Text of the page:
3.JPG

A slider is used to adjust the color value in order to let the user get more shades of the color selected from white to black. I have edited the style of the default WPF slider control to get the look that you see in the demo. Its background reflects the color shades that the users will get when they change the value. For achieving this, I have used a LinearGradientBrush which has 3 GradientStop at point 0, 0.5 and 1. At zero the color is white, at 0.5 the color is the selected color and at 1 it is black.

<LinearGradientBrush x:Key="BrightnessGradient" StartPoint="0,1" EndPoint="0,0" 
        ColorInterpolationMode="ScRgbLinearInterpolation">
            <GradientStop Offset="0" Color="sc# 1, 0,0,0" />
            <GradientStop Offset="0.5" Color="sc# 1, 0.5,0.5,0.5" />
            <GradientStop Offset="1" Color="sc# 1, 1,1,1" />
        </LinearGradientBrush>

As the slider value is changed, I calculate the color value based on the value of the slider. There are two special cases to consider here. When the slider value is nearing 0, the color should near more to White. When the slider value is nearing 1, it should near to Black. At 0 the color becomes white and at 1 it's Black. For this, I have devised an efficient algorithm which is very simple to understand. Note that here I am not simply changing the alpha value of the color, but calculating shades of the color from white to black with the selected color and the color whose shade is being adjusted.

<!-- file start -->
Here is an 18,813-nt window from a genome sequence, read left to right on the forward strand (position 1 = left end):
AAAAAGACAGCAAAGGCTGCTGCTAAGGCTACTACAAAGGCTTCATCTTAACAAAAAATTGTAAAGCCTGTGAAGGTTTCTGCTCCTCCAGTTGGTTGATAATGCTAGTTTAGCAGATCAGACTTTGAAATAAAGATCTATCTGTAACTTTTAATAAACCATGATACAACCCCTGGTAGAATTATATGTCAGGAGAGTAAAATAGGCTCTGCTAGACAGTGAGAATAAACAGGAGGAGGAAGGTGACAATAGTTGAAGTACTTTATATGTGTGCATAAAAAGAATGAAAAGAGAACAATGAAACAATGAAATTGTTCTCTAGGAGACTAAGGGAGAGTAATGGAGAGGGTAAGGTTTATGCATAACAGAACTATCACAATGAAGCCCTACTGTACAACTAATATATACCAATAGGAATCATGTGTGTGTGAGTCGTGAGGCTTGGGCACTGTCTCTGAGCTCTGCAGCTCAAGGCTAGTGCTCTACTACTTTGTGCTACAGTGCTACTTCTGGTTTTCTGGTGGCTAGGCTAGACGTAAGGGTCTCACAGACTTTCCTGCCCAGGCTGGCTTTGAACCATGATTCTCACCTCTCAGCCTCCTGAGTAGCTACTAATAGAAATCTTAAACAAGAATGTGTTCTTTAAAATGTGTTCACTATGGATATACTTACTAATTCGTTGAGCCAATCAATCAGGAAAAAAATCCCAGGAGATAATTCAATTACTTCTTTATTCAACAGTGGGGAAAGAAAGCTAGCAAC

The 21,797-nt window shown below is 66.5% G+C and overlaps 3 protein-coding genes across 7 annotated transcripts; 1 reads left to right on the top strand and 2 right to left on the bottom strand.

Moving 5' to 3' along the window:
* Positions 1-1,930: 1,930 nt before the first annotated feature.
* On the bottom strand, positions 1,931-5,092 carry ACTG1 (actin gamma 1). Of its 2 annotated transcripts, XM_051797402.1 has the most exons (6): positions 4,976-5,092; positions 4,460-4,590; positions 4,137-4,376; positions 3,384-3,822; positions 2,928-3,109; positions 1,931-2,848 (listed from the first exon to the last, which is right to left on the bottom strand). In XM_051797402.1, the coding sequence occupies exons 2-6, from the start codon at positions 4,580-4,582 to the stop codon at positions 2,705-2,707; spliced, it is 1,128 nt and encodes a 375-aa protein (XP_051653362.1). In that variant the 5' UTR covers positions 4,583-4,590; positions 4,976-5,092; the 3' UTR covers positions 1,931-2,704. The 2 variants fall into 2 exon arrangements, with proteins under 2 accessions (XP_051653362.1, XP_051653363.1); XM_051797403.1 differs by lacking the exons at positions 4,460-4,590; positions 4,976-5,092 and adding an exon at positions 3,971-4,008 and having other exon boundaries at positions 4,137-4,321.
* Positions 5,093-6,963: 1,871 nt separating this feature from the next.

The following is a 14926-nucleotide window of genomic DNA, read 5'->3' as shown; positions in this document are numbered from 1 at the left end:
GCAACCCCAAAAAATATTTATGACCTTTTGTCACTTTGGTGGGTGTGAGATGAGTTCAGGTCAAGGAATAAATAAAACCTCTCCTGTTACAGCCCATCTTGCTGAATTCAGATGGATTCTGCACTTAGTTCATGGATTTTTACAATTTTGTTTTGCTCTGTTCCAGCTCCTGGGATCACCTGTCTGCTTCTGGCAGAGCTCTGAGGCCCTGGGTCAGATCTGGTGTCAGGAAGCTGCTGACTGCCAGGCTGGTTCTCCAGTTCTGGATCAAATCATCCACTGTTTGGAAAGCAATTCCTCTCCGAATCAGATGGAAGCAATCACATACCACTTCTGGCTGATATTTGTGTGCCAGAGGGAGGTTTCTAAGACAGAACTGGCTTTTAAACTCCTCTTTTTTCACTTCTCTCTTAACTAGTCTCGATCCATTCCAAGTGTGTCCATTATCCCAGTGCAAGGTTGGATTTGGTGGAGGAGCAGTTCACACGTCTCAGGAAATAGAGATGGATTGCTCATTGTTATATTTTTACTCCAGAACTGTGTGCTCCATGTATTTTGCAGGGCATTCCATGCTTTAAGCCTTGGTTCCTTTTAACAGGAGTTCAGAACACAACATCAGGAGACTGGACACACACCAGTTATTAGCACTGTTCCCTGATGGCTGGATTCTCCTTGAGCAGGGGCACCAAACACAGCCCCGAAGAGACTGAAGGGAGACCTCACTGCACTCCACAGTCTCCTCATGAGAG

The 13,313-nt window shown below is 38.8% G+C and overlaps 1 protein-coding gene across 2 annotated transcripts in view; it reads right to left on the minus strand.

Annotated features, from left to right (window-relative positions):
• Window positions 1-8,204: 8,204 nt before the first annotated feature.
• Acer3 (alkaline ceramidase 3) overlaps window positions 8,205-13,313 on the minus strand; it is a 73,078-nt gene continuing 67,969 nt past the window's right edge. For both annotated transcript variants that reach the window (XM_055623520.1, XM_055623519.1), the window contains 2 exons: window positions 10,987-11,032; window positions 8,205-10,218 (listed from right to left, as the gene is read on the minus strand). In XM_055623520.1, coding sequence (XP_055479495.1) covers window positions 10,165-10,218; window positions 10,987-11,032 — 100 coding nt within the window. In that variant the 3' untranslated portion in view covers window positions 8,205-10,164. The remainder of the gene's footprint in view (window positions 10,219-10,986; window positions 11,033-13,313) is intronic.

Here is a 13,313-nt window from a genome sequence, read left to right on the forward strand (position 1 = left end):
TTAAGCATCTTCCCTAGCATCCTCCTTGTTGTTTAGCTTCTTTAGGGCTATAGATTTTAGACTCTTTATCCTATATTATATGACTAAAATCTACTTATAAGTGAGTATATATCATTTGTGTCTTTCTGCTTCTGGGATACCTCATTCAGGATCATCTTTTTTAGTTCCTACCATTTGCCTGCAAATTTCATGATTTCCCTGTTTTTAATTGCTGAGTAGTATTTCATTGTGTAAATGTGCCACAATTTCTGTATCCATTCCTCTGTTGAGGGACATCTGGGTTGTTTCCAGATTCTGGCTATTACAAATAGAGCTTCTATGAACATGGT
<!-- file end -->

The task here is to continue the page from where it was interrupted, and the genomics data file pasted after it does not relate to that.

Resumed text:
void BrightnessSliderValueChanged(object sender, RoutedPropertyChangedEventArgs<double> e)
        {
            if (_pixels == null)
            {
                _pixels = new byte[3];
                _pixels[2] = CurrentColor.R;
                _pixels[1] = CurrentColor.G;
                _pixels[0] = CurrentColor.B;
            }

            var nc = Color.FromRgb(_pixels[2], _pixels[1], _pixels[0]);
            var f = (float)e.NewValue;
            float r, g, b;
            const float a = 1;

            if (f >= 0.5f)
            {
                r = nc.ScR + (1 - nc.ScR) * (f - 0.5f) * 2;
                g = nc.ScG + (1 - nc.ScG) * (f - 0.5f) * 2;
                b = nc.ScB + (1 - nc.ScB) * (f - 0.5f) * 2;
            }
            else
            {
                r = nc.ScR * f * 2;
                g = nc.ScG * f * 2;
                b = nc.ScB * f * 2;
            }

            CurrentColor = Color.FromScRgb(a, r, g, b);
            currentColorBorder.Background = new SolidColorBrush(CurrentColor);
        }

Conclusion

The most impressive part of the control is the slider which calculates shades of the selected color. I hope the control is useful to many out there who require an Office 2007 style color picker. Please vote for the article if you find it interesting.

History

  • 17th January, 2010: Initial post

License

This article, along with any associated source code and files, is licensed under The Code Project Open License (CPOL)

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About the Author

Saraf Talukder
Software Developer
United Kingdom United Kingdom
Currently living and working in London. He is an enthusiastic software developer passionate about microsoft technologies, specially C#, WPF, Silverlight WCF and windows Azure. Contributes to several open source project and msdn forums.
 
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twitter : @sarafuddin
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Comments and Discussions

 
GeneralMy vote of 5 Pinmemberkrisstoddart13-Oct-10 0:09 
GeneralRe: My vote of 5 PingroupSaraf Uddin Talukder16-Jan-11 3:04